By Phyllis Zagano at the National Catholic Register

zaganoPlease answer in 750 words or fewer: What is the deal with men’s violence against women?

I do not get it. Do you? It seems there is an epidemic of horrendous acts against women around the world.

This past fall in Pakistan, a man shot 14-year-old Malala Yousafzai in the head. She had blogged for the BBC about life under the Taliban. The world’s media eye monitored her medical treatment in England. She’s won awards. They’re naming a girls’ school after her. She is still recovering.

That was bad. This is worse. In India in mid-December, six men raped and sodomized a 23-year-old female physiotherapy student. On a bus. With a metal rod.

They flew her to Singapore and kept her alive for two weeks until she died.

In Pakistan and elsewhere, the cry is “we are all Malala,” and most of India seems to be protesting the student’s death. There is little evidence the protests will change anything at all. Can they?

The New York Times reports a third of New Delhi’s female population was sexually harassed in the year prior to a recent survey. One percent complained to the police. Why? Ask any woman. There is danger in reporting trouble. Just last week, two men raped an 18-year-old woman in India’s Punjab State. She complained. Then policemen humiliated her, making her describe the attack over and over and over again. She committed suicide.

We can blame violent video games and movies. We can blame poverty and boredom. In some countries, the problem seems to be too many men and not enough women. In India, where girls are often aborted (or, some say, killed at birth), there are 15 million unattached males between the ages of 15 and 35. That number may double by 2020. What will the future bring?

Read the rest of Zagano’s piece at the National Catholic Register, where she ponders how Christianity might be the antidote to violence against women — but the voice of Christianity is blocked because “more than half the world’s Christians are in a church that does not appear to treat women as equals.”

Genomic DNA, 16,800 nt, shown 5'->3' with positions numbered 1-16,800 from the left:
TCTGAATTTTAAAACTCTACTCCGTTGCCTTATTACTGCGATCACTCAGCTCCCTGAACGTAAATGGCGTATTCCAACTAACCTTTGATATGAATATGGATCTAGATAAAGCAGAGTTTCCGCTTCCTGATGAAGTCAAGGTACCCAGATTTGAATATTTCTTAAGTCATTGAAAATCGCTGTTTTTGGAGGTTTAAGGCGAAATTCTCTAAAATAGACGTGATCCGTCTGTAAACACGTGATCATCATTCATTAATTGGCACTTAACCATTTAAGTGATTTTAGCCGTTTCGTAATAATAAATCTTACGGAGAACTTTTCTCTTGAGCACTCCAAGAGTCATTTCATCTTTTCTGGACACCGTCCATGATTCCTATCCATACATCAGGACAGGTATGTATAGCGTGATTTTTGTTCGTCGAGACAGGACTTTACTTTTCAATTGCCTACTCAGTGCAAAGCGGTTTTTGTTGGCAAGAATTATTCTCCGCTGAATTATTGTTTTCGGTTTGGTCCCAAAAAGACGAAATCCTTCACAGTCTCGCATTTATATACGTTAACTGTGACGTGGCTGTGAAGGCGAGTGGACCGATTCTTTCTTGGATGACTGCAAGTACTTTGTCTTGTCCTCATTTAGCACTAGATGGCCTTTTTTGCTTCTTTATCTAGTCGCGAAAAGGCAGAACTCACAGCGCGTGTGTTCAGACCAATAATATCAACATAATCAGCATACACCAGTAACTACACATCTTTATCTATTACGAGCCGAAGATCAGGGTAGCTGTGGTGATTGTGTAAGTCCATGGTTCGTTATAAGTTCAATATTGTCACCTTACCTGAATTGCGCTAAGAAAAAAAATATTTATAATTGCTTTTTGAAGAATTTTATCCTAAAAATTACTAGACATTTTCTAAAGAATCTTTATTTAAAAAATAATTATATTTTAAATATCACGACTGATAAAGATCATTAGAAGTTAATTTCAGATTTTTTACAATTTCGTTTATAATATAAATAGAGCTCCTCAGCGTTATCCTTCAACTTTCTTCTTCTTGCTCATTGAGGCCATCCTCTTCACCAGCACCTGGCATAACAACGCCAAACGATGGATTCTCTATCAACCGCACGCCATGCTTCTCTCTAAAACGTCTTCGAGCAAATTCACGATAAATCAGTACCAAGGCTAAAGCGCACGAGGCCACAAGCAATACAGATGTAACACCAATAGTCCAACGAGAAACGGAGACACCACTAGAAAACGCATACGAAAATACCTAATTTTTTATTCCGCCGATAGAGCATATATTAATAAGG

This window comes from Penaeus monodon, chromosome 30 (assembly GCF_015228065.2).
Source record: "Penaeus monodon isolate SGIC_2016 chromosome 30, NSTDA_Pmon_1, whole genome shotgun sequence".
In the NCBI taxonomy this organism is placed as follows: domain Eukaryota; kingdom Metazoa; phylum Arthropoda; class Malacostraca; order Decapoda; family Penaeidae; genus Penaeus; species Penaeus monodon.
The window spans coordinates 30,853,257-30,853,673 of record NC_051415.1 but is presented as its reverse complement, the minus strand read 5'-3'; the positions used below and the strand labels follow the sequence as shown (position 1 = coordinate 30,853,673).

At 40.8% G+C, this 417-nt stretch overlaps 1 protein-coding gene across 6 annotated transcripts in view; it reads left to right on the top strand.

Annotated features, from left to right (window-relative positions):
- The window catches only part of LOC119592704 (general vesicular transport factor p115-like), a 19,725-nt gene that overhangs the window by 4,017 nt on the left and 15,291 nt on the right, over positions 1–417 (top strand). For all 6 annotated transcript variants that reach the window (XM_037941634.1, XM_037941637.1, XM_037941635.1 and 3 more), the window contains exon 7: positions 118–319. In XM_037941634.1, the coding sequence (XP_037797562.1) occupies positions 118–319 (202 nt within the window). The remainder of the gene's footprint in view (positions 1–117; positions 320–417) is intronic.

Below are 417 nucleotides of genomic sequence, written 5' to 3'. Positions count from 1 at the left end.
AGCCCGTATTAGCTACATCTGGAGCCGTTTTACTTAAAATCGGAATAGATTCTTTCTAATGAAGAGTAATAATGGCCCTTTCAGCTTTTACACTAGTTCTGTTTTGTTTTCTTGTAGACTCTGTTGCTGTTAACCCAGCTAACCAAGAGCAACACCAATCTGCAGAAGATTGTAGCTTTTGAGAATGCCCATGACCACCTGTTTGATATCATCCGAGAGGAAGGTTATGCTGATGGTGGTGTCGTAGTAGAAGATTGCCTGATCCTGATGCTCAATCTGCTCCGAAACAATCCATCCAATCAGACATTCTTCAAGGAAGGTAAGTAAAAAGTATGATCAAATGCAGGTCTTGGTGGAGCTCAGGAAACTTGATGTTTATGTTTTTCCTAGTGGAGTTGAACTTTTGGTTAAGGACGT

By David Cramer

David Cramer

David Cramer

I believe that it is inconsistent for one to be a strong complementarian and a Protestant at the same time. Complementarians often hold that, though women can be involved in various forms of ministry, they cannot become “ordained ministers.” But consider the following simple argument:

According to one of the fundamental tenets of Protestantism, the priesthood of all believers (hereafter, PAB):

(1) All baptized believers are ordained by God as priests.

From here the rest of the argument quickly follows:

(2) Some women are baptized believers.

Therefore,

(3) Some women are ordained by God as priests. Read More…


Jennifer Harris Dault's book, released Nov 2012

Jennifer Harris Dault’s book, released Nov 2012

Growing up Baptist, Jennifer Harris Dault says her calling into the ministry was clouded by comments and assumptions along the way that the pulpit was no place for women.

“I had this feeling as a kid that women could not be pastors,” said Harris Dault, 30, a May Central Baptist Theological Seminary graduate who lives in St. Louis  “It wasn’t until I was already in seminary and had preached my first sermon that I realized I did have these gifts.”

She also realized she wasn’t alone – that many Baptist women, even those traditions OK with women’s ordination – faced the same opposition and doubts she did.

So Harris Dault compiled 23 of those experiences (including her own) into Modern Magnificat: Women Responding to the Call of God, a book released in November.

A common denominator in their stories is the experience of being told by churches they would not be hired despite being the most qualified candidates.  Read More…